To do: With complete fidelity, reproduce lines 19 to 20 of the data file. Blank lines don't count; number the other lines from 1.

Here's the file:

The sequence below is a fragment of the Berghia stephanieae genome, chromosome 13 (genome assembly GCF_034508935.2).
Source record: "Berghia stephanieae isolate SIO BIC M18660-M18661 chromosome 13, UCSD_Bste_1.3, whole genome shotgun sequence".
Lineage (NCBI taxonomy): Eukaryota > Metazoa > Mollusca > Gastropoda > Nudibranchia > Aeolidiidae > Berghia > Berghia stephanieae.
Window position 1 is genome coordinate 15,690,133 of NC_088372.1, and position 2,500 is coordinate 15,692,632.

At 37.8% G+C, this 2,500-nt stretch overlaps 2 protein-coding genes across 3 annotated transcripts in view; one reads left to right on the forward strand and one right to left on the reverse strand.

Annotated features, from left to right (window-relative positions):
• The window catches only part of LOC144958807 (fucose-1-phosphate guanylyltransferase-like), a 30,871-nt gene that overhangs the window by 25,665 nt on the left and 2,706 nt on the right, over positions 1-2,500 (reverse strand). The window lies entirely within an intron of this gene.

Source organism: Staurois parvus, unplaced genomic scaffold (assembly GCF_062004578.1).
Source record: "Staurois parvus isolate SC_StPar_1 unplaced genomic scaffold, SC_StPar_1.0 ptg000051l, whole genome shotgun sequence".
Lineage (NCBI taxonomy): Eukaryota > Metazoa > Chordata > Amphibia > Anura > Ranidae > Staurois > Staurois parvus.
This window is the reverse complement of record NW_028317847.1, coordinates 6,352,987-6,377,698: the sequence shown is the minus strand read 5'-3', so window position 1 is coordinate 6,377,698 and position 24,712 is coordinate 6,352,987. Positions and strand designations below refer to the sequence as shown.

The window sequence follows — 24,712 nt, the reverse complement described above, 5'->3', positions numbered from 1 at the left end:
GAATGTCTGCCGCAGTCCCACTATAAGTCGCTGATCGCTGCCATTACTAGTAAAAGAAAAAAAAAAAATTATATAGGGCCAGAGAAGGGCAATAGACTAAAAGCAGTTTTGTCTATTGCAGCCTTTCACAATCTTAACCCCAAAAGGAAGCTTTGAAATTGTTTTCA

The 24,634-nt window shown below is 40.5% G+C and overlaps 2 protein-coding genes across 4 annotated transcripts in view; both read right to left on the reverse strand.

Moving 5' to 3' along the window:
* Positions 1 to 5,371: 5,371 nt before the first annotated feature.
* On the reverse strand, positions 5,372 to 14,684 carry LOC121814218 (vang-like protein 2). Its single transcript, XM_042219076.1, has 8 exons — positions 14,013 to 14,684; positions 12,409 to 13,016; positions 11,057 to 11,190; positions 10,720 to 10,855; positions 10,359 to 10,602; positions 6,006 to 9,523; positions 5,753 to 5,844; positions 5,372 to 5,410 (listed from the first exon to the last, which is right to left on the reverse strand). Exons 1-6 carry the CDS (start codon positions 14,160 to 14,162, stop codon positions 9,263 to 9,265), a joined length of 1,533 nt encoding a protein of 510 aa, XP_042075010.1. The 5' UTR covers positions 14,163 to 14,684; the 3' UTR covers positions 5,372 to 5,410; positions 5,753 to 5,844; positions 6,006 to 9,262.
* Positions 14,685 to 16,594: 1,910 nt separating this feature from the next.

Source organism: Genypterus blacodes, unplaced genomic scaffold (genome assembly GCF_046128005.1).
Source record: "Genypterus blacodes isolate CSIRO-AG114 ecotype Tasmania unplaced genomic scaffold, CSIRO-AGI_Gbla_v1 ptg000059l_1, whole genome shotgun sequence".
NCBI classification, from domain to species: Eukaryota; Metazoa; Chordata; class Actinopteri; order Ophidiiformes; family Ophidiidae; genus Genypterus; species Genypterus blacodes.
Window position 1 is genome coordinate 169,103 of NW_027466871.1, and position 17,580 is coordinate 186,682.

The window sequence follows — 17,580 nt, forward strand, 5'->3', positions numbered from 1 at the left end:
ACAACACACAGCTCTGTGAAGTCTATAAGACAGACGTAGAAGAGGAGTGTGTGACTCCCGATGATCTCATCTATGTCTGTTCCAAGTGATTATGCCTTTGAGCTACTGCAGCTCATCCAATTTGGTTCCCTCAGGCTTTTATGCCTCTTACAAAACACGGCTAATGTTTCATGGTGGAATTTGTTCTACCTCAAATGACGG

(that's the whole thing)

Source organism: Genypterus blacodes, unplaced genomic scaffold (genome assembly GCF_046128005.1).
Source record: "Genypterus blacodes isolate CSIRO-AG114 ecotype Tasmania unplaced genomic scaffold, CSIRO-AGI_Gbla_v1 ptg000059l_1, whole genome shotgun sequence".